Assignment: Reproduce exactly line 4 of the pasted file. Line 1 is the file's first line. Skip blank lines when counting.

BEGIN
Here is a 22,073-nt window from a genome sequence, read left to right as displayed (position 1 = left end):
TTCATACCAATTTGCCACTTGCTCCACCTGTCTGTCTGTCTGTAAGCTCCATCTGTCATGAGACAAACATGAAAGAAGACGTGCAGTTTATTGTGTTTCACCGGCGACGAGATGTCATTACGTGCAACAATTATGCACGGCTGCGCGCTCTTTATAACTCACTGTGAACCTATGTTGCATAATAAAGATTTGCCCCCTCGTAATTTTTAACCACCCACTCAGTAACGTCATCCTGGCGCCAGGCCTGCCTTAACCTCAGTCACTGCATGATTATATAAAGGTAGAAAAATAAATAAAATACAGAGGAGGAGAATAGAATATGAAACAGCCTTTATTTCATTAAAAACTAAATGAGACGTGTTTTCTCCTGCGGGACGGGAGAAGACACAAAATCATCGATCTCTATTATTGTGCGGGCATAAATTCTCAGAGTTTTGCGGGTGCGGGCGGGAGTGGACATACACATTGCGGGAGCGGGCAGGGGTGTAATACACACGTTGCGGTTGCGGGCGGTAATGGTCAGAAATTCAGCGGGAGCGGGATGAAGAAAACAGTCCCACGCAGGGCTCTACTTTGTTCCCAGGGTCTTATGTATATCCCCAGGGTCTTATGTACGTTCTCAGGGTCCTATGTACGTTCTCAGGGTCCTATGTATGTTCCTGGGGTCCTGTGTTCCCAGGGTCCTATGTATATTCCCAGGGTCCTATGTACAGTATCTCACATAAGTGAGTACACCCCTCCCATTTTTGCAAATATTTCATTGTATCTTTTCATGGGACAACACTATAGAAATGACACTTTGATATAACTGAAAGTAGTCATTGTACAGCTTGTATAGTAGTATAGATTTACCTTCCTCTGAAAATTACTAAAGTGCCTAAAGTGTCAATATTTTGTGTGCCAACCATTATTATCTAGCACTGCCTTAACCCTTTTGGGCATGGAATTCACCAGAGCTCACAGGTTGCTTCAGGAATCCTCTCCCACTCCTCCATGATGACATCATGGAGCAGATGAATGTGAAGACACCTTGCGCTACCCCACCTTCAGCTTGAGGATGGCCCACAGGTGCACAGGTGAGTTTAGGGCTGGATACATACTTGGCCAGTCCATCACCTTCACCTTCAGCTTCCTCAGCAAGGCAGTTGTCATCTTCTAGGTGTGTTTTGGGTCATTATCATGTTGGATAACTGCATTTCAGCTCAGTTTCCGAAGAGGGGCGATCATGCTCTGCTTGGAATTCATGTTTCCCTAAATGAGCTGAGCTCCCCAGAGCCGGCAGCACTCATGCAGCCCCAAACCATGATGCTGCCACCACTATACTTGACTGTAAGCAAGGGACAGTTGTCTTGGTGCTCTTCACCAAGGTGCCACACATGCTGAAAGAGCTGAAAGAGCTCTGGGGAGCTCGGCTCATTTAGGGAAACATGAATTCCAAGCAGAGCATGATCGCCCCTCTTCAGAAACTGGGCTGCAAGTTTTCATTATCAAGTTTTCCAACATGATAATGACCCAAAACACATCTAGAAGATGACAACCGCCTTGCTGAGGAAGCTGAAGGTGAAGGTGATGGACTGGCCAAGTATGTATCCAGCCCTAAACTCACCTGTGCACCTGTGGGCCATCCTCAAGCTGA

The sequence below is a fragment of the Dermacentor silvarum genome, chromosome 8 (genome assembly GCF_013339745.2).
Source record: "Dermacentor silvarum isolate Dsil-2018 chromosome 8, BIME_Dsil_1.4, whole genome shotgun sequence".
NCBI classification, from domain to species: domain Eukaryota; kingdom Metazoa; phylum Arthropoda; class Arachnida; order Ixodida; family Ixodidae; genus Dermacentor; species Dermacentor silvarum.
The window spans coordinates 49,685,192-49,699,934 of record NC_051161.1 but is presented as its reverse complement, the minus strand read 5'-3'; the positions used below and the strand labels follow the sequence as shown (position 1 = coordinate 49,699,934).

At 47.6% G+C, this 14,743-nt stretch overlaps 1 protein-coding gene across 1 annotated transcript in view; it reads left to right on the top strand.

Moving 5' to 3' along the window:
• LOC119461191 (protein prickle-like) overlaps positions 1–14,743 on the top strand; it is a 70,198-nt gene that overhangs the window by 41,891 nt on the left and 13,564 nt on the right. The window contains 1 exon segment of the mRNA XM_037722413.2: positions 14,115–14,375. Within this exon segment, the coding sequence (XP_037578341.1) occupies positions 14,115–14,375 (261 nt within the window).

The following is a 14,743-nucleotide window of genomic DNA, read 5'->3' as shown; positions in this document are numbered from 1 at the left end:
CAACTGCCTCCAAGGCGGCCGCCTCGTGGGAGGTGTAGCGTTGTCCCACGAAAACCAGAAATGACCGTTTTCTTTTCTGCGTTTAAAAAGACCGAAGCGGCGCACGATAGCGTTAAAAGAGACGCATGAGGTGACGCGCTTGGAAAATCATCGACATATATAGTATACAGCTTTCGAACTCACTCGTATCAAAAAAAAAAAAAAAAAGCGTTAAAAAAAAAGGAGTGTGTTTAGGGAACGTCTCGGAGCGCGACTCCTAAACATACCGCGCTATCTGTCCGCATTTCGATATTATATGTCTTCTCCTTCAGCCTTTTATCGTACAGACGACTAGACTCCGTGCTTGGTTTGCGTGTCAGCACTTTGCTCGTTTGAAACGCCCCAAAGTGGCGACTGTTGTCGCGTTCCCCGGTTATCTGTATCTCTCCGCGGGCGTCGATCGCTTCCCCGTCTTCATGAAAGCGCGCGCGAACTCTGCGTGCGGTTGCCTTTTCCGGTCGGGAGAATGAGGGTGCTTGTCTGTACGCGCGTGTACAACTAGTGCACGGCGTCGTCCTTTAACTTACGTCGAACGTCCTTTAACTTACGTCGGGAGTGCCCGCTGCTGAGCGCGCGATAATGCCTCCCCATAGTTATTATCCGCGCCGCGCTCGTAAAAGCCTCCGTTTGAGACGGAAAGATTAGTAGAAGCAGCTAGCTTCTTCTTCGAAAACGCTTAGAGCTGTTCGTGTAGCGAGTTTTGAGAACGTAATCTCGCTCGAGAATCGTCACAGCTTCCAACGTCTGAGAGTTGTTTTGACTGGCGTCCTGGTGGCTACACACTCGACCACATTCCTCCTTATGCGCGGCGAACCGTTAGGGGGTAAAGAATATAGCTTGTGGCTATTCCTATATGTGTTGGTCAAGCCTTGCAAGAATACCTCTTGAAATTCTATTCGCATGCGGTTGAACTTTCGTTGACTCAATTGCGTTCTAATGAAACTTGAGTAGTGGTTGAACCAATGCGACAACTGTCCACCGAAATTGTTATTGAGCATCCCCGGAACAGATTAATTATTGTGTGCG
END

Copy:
Source record: "Dermacentor silvarum isolate Dsil-2018 chromosome 8, BIME_Dsil_1.4, whole genome shotgun sequence".